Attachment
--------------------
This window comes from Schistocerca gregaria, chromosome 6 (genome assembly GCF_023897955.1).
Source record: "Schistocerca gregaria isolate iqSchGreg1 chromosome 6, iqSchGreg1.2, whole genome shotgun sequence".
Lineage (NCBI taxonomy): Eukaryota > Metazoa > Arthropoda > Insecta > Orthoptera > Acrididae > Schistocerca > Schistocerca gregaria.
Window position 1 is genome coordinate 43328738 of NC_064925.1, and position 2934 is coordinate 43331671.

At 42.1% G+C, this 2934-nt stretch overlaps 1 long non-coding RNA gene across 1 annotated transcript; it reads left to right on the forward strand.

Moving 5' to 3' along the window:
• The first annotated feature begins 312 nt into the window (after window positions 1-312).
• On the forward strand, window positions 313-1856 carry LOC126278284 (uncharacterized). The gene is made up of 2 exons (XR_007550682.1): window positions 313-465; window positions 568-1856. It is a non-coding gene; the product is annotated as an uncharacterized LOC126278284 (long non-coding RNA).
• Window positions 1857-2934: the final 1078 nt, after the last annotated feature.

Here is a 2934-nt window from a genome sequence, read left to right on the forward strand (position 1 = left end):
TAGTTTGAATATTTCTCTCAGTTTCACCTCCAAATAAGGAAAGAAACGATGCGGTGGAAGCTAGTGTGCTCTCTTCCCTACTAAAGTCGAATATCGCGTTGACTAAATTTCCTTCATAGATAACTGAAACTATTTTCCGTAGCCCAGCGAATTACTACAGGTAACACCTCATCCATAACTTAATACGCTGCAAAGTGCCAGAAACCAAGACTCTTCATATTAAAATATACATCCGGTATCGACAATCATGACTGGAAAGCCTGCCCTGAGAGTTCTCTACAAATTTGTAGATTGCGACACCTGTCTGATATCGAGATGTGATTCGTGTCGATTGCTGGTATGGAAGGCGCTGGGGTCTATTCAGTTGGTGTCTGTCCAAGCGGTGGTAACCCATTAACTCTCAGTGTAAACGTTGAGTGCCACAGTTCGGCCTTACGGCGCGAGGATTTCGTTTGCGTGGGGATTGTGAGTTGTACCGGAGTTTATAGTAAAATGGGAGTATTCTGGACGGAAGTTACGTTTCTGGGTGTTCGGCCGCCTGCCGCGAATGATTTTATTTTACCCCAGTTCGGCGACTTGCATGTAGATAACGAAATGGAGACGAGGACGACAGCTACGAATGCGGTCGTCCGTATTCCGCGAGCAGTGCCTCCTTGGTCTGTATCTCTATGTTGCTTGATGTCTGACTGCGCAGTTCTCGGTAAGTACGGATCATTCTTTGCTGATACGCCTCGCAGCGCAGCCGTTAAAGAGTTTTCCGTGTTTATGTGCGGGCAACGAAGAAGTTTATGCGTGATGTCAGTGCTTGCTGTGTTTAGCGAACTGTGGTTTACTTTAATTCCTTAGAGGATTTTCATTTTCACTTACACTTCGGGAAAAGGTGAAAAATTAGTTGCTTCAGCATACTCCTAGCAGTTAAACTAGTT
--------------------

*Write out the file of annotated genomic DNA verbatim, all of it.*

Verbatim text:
This window comes from Schistocerca gregaria, chromosome 6 (genome assembly GCF_023897955.1).
Source record: "Schistocerca gregaria isolate iqSchGreg1 chromosome 6, iqSchGreg1.2, whole genome shotgun sequence".
Lineage (NCBI taxonomy): Eukaryota > Metazoa > Arthropoda > Insecta > Orthoptera > Acrididae > Schistocerca > Schistocerca gregaria.
Window position 1 is genome coordinate 43328738 of NC_064925.1, and position 2934 is coordinate 43331671.

At 42.1% G+C, this 2934-nt stretch overlaps 1 long non-coding RNA gene across 1 annotated transcript; it reads left to right on the forward strand.

Moving 5' to 3' along the window:
• The first annotated feature begins 312 nt into the window (after window positions 1-312).
• On the forward strand, window positions 313-1856 carry LOC126278284 (uncharacterized). The gene is made up of 2 exons (XR_007550682.1): window positions 313-465; window positions 568-1856. It is a non-coding gene; the product is annotated as an uncharacterized LOC126278284 (long non-coding RNA).
• Window positions 1857-2934: the final 1078 nt, after the last annotated feature.

Here is a 2934-nt window from a genome sequence, read left to right on the forward strand (position 1 = left end):
TAGTTTGAATATTTCTCTCAGTTTCACCTCCAAATAAGGAAAGAAACGATGCGGTGGAAGCTAGTGTGCTCTCTTCCCTACTAAAGTCGAATATCGCGTTGACTAAATTTCCTTCATAGATAACTGAAACTATTTTCCGTAGCCCAGCGAATTACTACAGGTAACACCTCATCCATAACTTAATACGCTGCAAAGTGCCAGAAACCAAGACTCTTCATATTAAAATATACATCCGGTATCGACAATCATGACTGGAAAGCCTGCCCTGAGAGTTCTCTACAAATTTGTAGATTGCGACACCTGTCTGATATCGAGATGTGATTCGTGTCGATTGCTGGTATGGAAGGCGCTGGGGTCTATTCAGTTGGTGTCTGTCCAAGCGGTGGTAACCCATTAACTCTCAGTGTAAACGTTGAGTGCCACAGTTCGGCCTTACGGCGCGAGGATTTCGTTTGCGTGGGGATTGTGAGTTGTACCGGAGTTTATAGTAAAATGGGAGTATTCTGGACGGAAGTTACGTTTCTGGGTGTTCGGCCGCCTGCCGCGAATGATTTTATTTTACCCCAGTTCGGCGACTTGCATGTAGATAACGAAATGGAGACGAGGACGACAGCTACGAATGCGGTCGTCCGTATTCCGCGAGCAGTGCCTCCTTGGTCTGTATCTCTATGTTGCTTGATGTCTGACTGCGCAGTTCTCGGTAAGTACGGATCATTCTTTGCTGATACGCCTCGCAGCGCAGCCGTTAAAGAGTTTTCCGTGTTTATGTGCGGGCAACGAAGAAGTTTATGCGTGATGTCAGTGCTTGCTGTGTTTAGCGAACTGTGGTTTACTTTAATTCCTTAGAGGATTTTCATTTTCACTTACACTTCGGGAAAAGGTGAAAAATTAGTTGCTTCAGCATACTCCTAGCAGTTAAACTAGTT